Supplementary Material for: Dopaminergic Pathway Gene Polymorphisms and Genetic Susceptibility to Schizophrenia among North Indians
datasetposted on 12.12.2009, 00:00 by Srivastava V., Deshpande S.N., Thelma B.K.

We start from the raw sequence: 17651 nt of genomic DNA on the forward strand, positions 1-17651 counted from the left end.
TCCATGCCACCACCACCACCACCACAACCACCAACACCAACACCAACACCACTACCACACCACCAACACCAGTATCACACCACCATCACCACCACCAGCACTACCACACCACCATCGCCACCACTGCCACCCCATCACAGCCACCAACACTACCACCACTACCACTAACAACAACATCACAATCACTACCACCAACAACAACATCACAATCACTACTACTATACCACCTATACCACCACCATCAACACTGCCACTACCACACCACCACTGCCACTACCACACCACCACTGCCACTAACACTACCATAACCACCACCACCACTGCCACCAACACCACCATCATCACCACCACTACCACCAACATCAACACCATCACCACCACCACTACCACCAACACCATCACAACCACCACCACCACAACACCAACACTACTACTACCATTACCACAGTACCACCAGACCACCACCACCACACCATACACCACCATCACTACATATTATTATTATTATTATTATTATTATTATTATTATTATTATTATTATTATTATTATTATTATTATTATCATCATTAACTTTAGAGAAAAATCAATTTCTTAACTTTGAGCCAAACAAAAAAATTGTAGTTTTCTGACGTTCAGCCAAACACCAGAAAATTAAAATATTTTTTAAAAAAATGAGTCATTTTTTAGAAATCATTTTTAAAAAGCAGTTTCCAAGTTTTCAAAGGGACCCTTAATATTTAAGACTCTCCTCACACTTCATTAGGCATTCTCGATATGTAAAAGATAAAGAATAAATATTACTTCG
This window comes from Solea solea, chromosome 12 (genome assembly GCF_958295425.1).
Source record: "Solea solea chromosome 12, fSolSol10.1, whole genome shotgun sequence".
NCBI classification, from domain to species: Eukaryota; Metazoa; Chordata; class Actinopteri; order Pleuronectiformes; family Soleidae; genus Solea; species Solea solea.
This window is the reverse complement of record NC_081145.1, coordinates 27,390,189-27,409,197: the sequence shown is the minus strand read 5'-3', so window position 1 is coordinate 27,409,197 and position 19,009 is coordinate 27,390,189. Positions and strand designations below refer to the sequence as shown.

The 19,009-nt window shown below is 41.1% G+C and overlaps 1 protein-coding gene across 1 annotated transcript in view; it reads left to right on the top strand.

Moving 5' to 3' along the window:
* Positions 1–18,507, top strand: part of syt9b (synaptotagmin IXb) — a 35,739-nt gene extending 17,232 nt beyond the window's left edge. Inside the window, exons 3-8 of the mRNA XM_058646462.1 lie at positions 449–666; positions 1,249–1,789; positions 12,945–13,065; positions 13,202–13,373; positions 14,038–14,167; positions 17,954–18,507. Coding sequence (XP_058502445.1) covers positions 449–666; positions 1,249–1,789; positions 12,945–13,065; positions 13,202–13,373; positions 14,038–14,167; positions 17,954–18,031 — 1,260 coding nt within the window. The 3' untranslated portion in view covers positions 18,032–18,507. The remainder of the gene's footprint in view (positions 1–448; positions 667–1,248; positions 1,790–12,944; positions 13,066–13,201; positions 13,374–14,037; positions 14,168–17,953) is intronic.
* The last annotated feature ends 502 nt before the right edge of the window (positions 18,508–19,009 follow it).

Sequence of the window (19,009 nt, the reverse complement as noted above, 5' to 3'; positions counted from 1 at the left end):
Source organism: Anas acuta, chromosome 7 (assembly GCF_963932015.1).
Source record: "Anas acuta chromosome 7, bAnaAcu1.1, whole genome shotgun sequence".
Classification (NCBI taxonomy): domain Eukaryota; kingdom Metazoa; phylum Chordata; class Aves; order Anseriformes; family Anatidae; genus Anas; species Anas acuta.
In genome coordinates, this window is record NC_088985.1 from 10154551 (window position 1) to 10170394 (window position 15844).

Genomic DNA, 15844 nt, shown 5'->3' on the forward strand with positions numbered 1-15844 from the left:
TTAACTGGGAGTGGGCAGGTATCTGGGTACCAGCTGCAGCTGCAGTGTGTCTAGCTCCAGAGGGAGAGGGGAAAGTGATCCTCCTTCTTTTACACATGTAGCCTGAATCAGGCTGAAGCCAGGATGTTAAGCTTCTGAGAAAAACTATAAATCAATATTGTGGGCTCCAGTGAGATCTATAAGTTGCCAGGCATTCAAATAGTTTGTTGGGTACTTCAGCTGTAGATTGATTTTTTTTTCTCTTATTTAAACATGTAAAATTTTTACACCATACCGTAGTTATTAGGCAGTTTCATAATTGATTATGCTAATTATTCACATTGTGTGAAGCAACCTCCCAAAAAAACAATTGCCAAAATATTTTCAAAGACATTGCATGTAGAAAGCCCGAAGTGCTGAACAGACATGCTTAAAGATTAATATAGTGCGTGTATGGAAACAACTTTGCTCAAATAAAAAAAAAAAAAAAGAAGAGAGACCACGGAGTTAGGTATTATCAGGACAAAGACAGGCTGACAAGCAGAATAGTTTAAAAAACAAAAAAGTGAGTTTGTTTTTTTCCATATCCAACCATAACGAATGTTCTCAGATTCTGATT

Objective: Understanding the etiology and pathogenesis of schizophrenia has been difficult due to the complex inheritance patterns, genetic heterogeneity and varied multiple nonlinear interactions between genes. Several lines of evidence indicate the involvement of neurotransmitter dopamine in the pathophysiology of this disorder. To analyze such a possible role of dopaminergic pathway gene polymorphisms, we used a case-control approach. Method: We genotyped a total of 31 potential single nucleotide polymorphism/variable number of tandem repeat markers from 9 candidate genes including the dopamine receptors and metabolizing enzymes (synthesis and degradation) in 215 schizophrenia cases and 215 healthy controls from North India. Results: A nominally significant allelic association was observed in case of the catechol-O-methyltransferase rs362204 –/G (p = 0.028) marker whereas nominally significant genotypic associations were seen for tyrosine hydroxylase rs6356 A/G (p = 0.04) and dopamine β-hydroxylase rs1108580 A/G (p = 0.025) following the case-control approach. Several significant haplotypic associations were observed from dopamine β-hydroxylase, catechol-O-methyltransferase, and dopamine receptor D2 genes. A significant interaction of tyrosine hydroxylase rs6356 A/G and catechol-O-methyltransferase rs362204 –/G markers was also observed following binary logistic regression analysis (p = 0.009). Conclusions: A contribution of dopaminergic pathway gene polymorphisms to schizophrenia seems possible in our sample set. However, considering the marginal levels of associations, interpopulation comparisons and replicate studies are warranted.